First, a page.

Blizzard Booze

Blizzard 2

What’s your favorite drink when it’s cold, snowing and you want to feel cozy?

I posed this question to friends on Facebook and via email all across the country. The answers ran the gamut from expected to exotic and everything in between including weather related, as in “Hey, I’m in the sunbelt, I don’t have that problem.”

Amidst the Sidecar, Hot Apple Pie, Hot Buttered Sorel (from my friend Jack at Sorel Liqueur), Manhattans, 25-year-old single malts, and a Cognac near a fireplace; I received some interesting comments –

My friend the blogger and foodie Mary Ellen Griffin, “I am just a simple, old fashioned girl who likes a very well aged (and properly decanted) vintage port in front of the fire.” Her blog is here. Hmm, Port gives me heartburn but I love the imagery.

From my daughter and former partner Michelle (the “M” in AM Shapiro), “Hot cocoa with a shot of Godiva liquor. I think u taught me that one!”  Atta girl, but ever since Diageo got its hands on Godiva, we no longer speak of it.

For you ex-Seagram folks, here’s a bunch from Mark Levine in Seattle, “Gosh, hard to decide: Igor the invisible or Pasha with a touch of Cherry Swiss…. no, no wrong. It must be Sabra…no, no…I know it this time…without question, my favorite, and I wish I could get it…. Lochan Ora warmed in a snifter.” That’s a trip down Memory Lane (maybe Nightmare Lane).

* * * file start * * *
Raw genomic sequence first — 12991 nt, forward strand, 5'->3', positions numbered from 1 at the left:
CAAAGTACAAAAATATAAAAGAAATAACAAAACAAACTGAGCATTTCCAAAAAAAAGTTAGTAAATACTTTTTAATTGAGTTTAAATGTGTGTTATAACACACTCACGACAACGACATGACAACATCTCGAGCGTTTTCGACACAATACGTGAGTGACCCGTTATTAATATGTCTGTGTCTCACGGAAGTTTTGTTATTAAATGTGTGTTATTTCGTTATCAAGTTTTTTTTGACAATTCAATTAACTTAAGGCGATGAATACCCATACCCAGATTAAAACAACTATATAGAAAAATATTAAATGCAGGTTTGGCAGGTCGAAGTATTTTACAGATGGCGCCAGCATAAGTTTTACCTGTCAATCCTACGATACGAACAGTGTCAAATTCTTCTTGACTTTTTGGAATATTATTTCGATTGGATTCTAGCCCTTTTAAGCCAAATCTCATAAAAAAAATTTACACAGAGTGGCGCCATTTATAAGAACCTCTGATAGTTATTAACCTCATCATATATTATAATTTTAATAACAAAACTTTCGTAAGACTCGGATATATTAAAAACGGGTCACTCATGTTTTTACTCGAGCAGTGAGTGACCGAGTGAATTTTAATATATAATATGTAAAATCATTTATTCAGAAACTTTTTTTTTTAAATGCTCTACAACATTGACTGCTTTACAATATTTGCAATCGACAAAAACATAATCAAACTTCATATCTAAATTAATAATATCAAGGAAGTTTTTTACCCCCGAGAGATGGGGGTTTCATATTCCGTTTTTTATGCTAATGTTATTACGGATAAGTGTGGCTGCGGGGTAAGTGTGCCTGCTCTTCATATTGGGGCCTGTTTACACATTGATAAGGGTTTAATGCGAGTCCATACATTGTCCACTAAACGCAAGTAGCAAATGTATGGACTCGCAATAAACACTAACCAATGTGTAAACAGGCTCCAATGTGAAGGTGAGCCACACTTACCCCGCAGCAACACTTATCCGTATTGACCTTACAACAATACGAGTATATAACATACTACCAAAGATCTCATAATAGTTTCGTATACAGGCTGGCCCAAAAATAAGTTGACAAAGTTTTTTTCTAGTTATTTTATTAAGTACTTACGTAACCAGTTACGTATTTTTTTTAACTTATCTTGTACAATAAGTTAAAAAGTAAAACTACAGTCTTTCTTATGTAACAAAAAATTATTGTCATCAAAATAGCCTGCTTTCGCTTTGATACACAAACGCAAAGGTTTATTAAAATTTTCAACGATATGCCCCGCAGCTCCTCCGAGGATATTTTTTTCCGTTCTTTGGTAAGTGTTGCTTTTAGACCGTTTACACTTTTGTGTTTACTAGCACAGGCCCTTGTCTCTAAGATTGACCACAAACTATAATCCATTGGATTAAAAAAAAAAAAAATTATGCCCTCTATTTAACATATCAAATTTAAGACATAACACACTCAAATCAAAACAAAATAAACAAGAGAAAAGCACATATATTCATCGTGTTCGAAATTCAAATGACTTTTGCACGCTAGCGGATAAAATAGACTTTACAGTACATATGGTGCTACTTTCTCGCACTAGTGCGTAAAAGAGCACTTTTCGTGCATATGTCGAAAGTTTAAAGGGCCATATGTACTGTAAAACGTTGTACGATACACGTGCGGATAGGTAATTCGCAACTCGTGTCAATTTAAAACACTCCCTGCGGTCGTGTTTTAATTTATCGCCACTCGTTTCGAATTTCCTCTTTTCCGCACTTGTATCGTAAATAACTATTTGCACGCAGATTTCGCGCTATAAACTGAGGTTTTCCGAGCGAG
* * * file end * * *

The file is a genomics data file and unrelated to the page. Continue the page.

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Booze to Broadway to Booze Again

Wine and Spirits Daily and Shanken Daily News have each had stories on
Hiro Sake and its co-founder, Carlos Arana. In fact, there’s been quite a bit
of press about them lately.

Since I’ve known Carlos for most of my booze business days, I thought I would chime in.

At Seagram, Carlos and I suffered through the foibles of our Latin American boss and managed to survive the adventures of Patron in the early days. Carlos went on to run the Asia-Pacific whiskey business.

Next came an 8-year stint with the Beckmann family running the tequila business with impressive results and literally put Jose Cuervo on the global map. He managed to double sales and triple profits and increased market share by five percentage points. Not shabby.

A brief tour of duty as President of the Arnell Group was enough to convince him that doing your own thing is far more rewarding than working in a corporate setting.

So, enter Broadway and Hiro Sake.

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Jack From Brooklyn

My friend and fellow blogger Robert Lehrman, knowing of my interest in matters dealing with Brooklyn and Booze, introduced me to Jack Summers. Jack and his partners, Tim Kealey and Alan Camlet, own a startup business called Jack From Brooklyn. You can find them here.

Just another start up, you say. That’s right, but unlike most, these guys have the street smarts and entrepreneurial drive to break away from the pack and become real winners. For those of you who doubt it, as we used to say in Brooklyn, “Wanna bet?”

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